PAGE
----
These titles are of British, French, Spanish, and
Mexican origin, all depending for validity on the
colonial laws of their different sovereignties. And
there Is no branch of jurisprudence where greater
research and extent of legal erudition have been
displayed by our judicial tribunals than in the de
termination of the intrioate gm:Wiens which have
arisen, been discussed, and judicially determined
in connection with this branch of the service.'
These foreign claims are of every diversity of
shape, and everywhere scattered over the public
domain, interrupting the regularity of our surveys,
with which they are necessarily interlocked, and
exhibit in striking contrast the irregularities of the
foreign surveys, when compared with the simpli
city and beauty of our own rectangular system;
showing the difference in the modes of distributing
estates, ono of which concedes to the favorites
of princes immense bodies of the choicest lands,
whilst the other subdivides the public territory so
as to deal with every oitizon in a apirlt of enlarged
liberality. In the growth of our immense terri
tory, in the way and by the means already men
tioned, there remained and still remains llTlOX
tipgulabeti the claims, rights, and possession of the
aborigines. The General Government of the Union,
at the dawn of our political existence, adopted the
Principle asserted by the colonizing Goveinmente
of Europe, As the effect that the absolute title was
in the United Stated, subject only to the Indian
right of occupancy, and with the unconditional
privilege of exrnguishing that right.
Under the operation of these principles, the pur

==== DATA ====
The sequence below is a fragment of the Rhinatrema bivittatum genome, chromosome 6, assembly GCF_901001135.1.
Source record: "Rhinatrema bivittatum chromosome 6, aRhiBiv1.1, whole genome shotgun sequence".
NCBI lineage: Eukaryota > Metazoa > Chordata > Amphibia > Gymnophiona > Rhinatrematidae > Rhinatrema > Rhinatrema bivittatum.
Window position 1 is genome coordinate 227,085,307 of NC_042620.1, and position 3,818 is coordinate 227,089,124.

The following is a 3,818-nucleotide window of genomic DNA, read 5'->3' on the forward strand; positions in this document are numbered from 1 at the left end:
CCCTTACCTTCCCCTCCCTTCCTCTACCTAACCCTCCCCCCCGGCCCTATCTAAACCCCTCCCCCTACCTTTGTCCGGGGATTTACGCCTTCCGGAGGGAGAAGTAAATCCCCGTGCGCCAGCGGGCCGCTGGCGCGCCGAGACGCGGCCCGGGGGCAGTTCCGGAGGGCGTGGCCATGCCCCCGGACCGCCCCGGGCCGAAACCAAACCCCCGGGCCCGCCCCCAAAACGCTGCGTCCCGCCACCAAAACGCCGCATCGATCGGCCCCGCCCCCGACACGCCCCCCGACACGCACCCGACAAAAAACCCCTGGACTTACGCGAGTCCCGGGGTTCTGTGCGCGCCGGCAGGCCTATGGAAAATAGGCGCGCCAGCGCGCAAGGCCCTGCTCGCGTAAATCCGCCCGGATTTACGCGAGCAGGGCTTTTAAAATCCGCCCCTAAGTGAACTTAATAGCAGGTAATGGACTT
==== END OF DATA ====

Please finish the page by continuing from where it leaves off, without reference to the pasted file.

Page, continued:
ohase and extinguishment of. the Indian right has
boon gradually progressing in the ratio in which
lands in Indian occupancy were demanded by our
people for settlement. Pari pasta have the lines
of the public, surveys been carried, in preparing
the way for homesteads, and the means by which
to pass to our people unincumbered and indefeasi.
Tho surveying system is now organized into
twelve different districts, and the lines of the pub
lic surveys have already been extended over more
than one-fourth of the whole surface of the publio
That surface, as heretofore stated,
18 1 450,000,000 acres.
Of this, there have been surveyed
and prepared for market, of net
publm lands, that le, exclusive
0f4411p0l lande 8 .kc...... 401
• • •
have never been onerca, anu
s e ,
t , e tri o ; n ir seg el u o e w n t ei l rn y e ,
-u n sidp o w w dai l tr i id e o b sn l o e tto t . 0.. 80 ,0 00,000 acres
subjeot to entry at private sale on the 80th Sep
Of the publio domain there have been disposed
of by private claims, grants, sales, &0.,
Surveyed and unsurveyed land, 363,802,461 acres,
which, deducted from the whole
surface, as above stated,
leaves undisposed of an area
of 1 088,137,535 acres.
During the fiscal year °Wing June 30, 1857, and
the quarter ending September 30, 1857, public lands
have boon surveyed and reported to the extent
During the same period
have been disposed of as
For cash 5,300,550.81
Located with military warrants 7,381,010 00, "
Returned under swamp land
Estimated quantity of railroad
grants, of March, 1857 5,116,000.00 "
The amount of money received
on cub sales is. $4 225,008.18 .
REPORT OP THE